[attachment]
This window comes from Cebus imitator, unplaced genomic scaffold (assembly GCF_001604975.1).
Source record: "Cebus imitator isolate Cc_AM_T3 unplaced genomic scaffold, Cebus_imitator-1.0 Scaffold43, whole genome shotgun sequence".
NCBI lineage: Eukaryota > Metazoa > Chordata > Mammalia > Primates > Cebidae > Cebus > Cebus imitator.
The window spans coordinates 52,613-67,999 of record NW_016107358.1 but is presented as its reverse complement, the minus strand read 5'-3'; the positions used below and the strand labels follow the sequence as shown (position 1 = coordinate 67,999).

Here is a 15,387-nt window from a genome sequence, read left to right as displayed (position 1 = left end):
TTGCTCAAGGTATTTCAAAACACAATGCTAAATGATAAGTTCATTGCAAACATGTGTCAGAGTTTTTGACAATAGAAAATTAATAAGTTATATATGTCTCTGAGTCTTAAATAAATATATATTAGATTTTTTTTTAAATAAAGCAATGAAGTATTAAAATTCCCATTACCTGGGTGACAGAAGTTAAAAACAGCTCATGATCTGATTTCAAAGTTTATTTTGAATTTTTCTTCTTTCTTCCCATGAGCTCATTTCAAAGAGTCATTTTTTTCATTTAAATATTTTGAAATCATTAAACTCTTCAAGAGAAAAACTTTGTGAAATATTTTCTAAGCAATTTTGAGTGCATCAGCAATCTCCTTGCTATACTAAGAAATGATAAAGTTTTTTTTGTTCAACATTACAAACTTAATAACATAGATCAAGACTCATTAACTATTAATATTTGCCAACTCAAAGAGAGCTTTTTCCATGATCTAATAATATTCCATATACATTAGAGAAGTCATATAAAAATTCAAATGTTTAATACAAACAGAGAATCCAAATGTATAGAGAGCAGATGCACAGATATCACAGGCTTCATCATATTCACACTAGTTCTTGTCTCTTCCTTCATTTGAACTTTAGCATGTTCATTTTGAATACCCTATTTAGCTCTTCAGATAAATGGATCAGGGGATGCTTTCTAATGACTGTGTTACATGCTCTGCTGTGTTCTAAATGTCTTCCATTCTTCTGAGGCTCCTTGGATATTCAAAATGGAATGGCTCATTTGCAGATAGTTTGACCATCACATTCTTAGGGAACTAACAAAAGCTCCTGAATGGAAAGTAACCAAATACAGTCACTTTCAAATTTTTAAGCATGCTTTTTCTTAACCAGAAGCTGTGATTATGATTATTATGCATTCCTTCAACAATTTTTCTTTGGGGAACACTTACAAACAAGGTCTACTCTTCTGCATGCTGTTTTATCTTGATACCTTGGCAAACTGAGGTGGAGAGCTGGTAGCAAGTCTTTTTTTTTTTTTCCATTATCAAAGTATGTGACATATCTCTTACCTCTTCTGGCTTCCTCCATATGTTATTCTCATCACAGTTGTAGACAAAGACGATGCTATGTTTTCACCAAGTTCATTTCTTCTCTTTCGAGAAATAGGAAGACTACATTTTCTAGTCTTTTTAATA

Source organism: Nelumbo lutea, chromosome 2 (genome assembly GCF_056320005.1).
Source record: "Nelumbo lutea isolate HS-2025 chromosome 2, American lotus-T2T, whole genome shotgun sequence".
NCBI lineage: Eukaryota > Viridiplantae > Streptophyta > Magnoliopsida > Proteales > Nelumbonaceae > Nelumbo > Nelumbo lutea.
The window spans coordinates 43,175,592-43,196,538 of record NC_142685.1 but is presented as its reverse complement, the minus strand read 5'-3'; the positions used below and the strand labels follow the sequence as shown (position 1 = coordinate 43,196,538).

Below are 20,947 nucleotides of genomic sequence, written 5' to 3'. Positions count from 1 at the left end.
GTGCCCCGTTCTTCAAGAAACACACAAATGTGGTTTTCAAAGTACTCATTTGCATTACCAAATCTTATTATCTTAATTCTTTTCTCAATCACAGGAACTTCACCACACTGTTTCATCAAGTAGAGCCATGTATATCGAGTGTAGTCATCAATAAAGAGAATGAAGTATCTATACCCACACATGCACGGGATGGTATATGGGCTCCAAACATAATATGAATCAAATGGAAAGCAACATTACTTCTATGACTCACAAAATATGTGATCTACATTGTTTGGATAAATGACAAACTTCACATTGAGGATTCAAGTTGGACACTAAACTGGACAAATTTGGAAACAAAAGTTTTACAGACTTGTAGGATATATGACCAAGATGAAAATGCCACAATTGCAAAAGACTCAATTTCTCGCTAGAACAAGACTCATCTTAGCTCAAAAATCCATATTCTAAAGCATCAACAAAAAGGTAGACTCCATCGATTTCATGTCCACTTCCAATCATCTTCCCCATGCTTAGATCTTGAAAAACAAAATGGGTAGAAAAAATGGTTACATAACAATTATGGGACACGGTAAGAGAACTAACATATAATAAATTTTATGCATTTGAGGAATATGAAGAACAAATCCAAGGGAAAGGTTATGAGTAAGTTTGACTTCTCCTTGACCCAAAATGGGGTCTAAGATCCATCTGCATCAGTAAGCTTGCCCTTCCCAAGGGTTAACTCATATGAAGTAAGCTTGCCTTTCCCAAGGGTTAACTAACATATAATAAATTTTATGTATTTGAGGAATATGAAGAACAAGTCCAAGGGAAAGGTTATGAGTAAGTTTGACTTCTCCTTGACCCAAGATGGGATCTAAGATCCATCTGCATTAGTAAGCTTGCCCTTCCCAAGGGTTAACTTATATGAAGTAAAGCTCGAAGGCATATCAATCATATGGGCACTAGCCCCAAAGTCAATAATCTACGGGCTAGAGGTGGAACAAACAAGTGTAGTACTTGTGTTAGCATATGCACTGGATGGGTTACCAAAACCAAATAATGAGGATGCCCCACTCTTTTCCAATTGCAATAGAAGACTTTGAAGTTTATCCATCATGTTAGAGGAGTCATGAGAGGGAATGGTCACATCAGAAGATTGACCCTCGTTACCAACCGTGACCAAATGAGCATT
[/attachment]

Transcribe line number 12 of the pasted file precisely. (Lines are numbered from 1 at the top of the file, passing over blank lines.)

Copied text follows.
GTGCCCCGTTCTTCAAGAAACACACAAATGTGGTTTTCAAAGTACTCATTTGCATTACCAAATCTTATTATCTTAATTCTTTTCTCAATCACAGGAACTTCACCACACTGTTTCATCAAGTAGAGCCATGTATATCGAGTGTAGTCATCAATAAAGAGAATGAAGTATCTATACCCACACATGCACGGGATGGTATATGGGCTCCAAACATAATATGAATCAAATGGAAAGCAACATTACTTCTATGACTCACAAAATATGTGATCTACATTGTTTGGATAAATGACAAACTTCACATTGAGGATTCAAGTTGGACACTAAACTGGACAAATTTGGAAACAAAAGTTTTACAGACTTGTAGGATATATGACCAAGATGAAAATGCCACAATTGCAAAAGACTCAATTTCTCGCTAGAACAAGACTCATCTTAGCTCAAAAATCCATATTCTAAAGCATCAACAAAAAGGTAGACTCCATCGATTTCATGTCCACTTCCAATCATCTTCCCCATGCTTAGATCTTGAAAAACAAAATGGGTAGAAAAAATGGTTACATAACAATTATGGGACACGGTAAGAGAACTAACATATAATAAATTTTATGCATTTGAGGAATATGAAGAACAAATCCAAGGGAAAGGTTATGAGTAAGTTTGACTTCTCCTTGACCCAAAATGGGGTCTAAGATCCATCTGCATCAGTAAGCTTGCCCTTCCCAAGGGTTAACTCATATGAAGTAAGCTTGCCTTTCCCAAGGGTTAACTAACATATAATAAATTTTATGTATTTGAGGAATATGAAGAACAAGTCCAAGGGAAAGGTTATGAGTAAGTTTGACTTCTCCTTGACCCAAGATGGGATCTAAGATCCATCTGCATTAGTAAGCTTGCCCTTCCCAAGGGTTAACTTATATGAAGTAAAGCTCGAAGGCATATCAATCATATGGGCACTAGCCCCAAAGTCAATAATCTACGGGCTAGAGGTGGAACAAACAAGTGTAGTACTTGTGTTAGCATATGCACTGGATGGGTTACCAAAACCAAATAATGAGGATGCCCCACTCTTTTCCAATTGCAATAGAAGACTTTGAAGTTTATCCATCATGTTAGAGGAGTCATGAGAGGGAATGGTCACATCAGAAGATTGACCCTCGTTACCAACCGTGACCAAATGAGCATT